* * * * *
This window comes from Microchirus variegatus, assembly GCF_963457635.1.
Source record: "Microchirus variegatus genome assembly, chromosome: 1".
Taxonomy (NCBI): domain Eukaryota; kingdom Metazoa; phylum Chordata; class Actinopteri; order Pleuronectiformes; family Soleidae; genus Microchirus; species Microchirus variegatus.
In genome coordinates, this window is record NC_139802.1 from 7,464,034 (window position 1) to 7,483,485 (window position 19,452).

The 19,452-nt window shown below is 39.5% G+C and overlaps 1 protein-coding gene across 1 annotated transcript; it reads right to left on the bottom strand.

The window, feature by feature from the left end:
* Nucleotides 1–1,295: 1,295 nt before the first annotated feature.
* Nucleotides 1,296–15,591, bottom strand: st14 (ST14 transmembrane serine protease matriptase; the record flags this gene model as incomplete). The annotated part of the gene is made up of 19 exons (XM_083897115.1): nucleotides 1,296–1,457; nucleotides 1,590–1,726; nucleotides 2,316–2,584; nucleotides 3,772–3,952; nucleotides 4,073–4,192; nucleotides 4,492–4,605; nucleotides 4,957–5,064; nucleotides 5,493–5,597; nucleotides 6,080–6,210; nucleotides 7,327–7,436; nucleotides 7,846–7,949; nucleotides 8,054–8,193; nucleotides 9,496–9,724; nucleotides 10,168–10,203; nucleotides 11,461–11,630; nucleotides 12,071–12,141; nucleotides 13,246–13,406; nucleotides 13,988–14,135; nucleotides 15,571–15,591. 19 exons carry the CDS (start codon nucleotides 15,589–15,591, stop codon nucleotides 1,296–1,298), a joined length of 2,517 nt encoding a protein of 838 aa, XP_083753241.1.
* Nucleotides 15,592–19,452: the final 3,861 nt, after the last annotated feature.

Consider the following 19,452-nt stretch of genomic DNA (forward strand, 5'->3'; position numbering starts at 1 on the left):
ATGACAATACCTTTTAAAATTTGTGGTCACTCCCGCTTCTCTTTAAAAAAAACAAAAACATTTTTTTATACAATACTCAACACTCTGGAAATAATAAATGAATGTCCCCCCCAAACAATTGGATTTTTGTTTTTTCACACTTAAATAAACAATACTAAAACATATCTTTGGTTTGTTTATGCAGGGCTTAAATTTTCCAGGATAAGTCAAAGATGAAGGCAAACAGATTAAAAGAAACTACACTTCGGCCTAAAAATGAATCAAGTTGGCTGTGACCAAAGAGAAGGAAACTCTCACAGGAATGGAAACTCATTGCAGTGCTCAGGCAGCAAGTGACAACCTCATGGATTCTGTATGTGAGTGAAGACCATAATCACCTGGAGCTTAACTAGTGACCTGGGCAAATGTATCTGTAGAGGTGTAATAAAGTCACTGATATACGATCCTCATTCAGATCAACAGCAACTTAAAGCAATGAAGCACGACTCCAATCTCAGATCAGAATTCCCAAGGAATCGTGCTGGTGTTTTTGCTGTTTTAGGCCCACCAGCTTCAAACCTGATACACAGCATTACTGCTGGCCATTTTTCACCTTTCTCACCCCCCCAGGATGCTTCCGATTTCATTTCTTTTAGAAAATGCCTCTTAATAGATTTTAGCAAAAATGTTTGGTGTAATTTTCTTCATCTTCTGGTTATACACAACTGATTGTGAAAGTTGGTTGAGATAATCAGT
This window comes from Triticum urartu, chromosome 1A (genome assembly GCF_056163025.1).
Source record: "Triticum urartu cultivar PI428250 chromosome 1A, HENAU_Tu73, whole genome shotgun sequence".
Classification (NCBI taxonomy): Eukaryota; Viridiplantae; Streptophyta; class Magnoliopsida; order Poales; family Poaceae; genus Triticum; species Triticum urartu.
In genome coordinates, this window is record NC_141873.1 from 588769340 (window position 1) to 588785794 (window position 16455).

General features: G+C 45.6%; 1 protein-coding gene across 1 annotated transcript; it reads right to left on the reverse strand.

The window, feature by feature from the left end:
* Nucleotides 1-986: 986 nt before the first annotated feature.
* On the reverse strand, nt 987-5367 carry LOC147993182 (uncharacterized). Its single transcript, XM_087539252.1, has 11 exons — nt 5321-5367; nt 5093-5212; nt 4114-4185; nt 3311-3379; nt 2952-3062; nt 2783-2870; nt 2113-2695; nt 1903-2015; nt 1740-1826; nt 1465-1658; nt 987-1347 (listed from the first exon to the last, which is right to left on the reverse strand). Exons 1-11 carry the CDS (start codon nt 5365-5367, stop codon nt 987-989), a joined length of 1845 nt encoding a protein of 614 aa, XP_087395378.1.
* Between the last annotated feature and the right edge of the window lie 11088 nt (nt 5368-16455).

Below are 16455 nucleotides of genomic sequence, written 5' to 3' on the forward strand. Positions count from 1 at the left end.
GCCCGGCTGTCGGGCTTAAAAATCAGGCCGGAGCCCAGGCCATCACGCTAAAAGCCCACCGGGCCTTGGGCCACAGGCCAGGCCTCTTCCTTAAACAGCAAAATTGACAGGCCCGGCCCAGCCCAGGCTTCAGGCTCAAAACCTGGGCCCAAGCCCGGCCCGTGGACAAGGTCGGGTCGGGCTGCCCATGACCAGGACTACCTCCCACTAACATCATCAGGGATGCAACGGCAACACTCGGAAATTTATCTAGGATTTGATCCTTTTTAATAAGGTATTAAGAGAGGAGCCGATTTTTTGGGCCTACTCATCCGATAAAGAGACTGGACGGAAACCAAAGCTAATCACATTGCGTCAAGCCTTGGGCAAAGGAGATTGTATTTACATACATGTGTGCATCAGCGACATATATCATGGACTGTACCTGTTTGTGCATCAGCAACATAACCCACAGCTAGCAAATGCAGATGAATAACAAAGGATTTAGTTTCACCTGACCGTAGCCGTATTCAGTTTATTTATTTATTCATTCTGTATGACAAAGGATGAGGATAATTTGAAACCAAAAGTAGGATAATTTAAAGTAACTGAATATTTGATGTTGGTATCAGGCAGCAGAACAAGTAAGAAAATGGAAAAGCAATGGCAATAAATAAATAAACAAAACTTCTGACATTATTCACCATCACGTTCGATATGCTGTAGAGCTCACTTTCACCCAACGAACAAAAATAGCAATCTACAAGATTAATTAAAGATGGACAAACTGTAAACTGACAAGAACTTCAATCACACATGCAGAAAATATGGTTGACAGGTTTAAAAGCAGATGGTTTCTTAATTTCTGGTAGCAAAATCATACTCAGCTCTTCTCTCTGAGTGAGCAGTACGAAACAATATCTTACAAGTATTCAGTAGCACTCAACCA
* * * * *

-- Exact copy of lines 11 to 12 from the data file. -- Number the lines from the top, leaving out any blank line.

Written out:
ATGACAATACCTTTTAAAATTTGTGGTCACTCCCGCTTCTCTTTAAAAAAAACAAAAACATTTTTTTATACAATACTCAACACTCTGGAAATAATAAATGAATGTCCCCCCCAAACAATTGGATTTTTGTTTTTTCACACTTAAATAAACAATACTAAAACATATCTTTGGTTTGTTTATGCAGGGCTTAAATTTTCCAGGATAAGTCAAAGATGAAGGCAAACAGATTAAAAGAAACTACACTTCGGCCTAAAAATGAATCAAGTTGGCTGTGACCAAAGAGAAGGAAACTCTCACAGGAATGGAAACTCATTGCAGTGCTCAGGCAGCAAGTGACAACCTCATGGATTCTGTATGTGAGTGAAGACCATAATCACCTGGAGCTTAACTAGTGACCTGGGCAAATGTATCTGTAGAGGTGTAATAAAGTCACTGATATACGATCCTCATTCAGATCAACAGCAACTTAAAGCAATGAAGCACGACTCCAATCTCAGATCAGAATTCCCAAGGAATCGTGCTGGTGTTTTTGCTGTTTTAGGCCCACCAGCTTCAAACCTGATACACAGCATTACTGCTGGCCATTTTTCACCTTTCTCACCCCCCCAGGATGCTTCCGATTTCATTTCTTTTAGAAAATGCCTCTTAATAGATTTTAGCAAAAATGTTTGGTGTAATTTTCTTCATCTTCTGGTTATACACAACTGATTGTGAAAGTTGGTTGAGATAATCAGT
This window comes from Triticum urartu, chromosome 1A (genome assembly GCF_056163025.1).